UN alert: One-fourth of world's wheat at risk from new fungus
The United Nations Food and Agriculture Organization (FAO) warned in March that Iran had detected a new highly pathogenic strain of wheat stem rust called Ug99.
The fungal disease could spread to other wheat producing states in the Near East and western Asia that provide one-quarter of the world’s wheat.
The FAO warned stated east of Iran — Afghanistan, India, Pakistan, Turkmenistan, Uzbekistan, and Kazakhstan to be on high alert.
Scientists and international organizations focused on controlling wheat stem rust have said 90 percent of world wheat lines are susceptible to Ug99. The situation is particularly critical in light of the existing worldwide wheat shortage.
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The fungus causes dark orange pustules on stems and leaves of infected plants. The pustules can completely girdle stems, damaging their conducting tissue and preventing grain fill. Yield losses may reach 70 percent, while some fields are totally destroyed. If stem rust arrives early in the growing cycle, losses are higher. Spores released by the fungal pustules are spread by the wind and may travel great distances in storms.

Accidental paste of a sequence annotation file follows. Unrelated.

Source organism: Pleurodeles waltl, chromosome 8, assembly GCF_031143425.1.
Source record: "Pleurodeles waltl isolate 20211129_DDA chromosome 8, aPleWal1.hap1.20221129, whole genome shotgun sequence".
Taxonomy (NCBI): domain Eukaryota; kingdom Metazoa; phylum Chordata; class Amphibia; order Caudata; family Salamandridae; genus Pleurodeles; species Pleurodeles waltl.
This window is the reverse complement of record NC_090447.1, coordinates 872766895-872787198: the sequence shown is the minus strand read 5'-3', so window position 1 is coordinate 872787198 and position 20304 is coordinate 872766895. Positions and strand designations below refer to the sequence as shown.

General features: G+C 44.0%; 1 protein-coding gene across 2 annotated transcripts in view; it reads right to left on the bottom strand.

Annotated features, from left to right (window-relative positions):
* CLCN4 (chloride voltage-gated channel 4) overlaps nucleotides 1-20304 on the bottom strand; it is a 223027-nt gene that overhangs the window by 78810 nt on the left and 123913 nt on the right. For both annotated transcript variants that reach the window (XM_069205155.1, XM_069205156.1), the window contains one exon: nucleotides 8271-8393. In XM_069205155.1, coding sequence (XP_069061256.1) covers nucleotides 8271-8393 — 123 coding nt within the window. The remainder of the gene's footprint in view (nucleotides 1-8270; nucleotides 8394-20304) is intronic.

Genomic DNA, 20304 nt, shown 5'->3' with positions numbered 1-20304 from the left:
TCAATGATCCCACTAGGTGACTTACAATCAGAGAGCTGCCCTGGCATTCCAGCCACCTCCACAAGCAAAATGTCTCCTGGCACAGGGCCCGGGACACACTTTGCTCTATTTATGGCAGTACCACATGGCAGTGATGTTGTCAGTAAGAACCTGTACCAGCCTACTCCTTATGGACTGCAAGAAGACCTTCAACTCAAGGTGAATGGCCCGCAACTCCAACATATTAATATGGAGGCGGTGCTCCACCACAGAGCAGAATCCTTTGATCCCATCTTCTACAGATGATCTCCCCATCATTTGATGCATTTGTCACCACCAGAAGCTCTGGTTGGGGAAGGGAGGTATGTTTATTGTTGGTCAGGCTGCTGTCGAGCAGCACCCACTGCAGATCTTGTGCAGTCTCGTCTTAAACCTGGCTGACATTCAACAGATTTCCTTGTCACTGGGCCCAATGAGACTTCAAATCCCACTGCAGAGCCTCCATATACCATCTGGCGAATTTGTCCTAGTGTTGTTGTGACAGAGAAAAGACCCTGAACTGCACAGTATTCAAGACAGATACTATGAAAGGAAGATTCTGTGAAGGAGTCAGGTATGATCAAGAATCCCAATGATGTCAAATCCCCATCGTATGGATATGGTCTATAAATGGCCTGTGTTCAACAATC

Word of the new wheat disease comes amid global shortages of rice and wheat resulting from typhoon-related flooding in Java, Bangladesh, and India and from agricultural pests and diseases in Vietnam. Last year Australia suffered its second consecutive year of severe drought and a near complete crop failure, heavy rains reduced production in Europe, Argentina suffered heavy frost, and Canada and the U.S. both produced low yields.
Food riots have broken out in Egypt, Haiti and several African states, including Mauritania, Cameroon, Cote d'Ivoire, Burkina Faso and Senegal in recent months.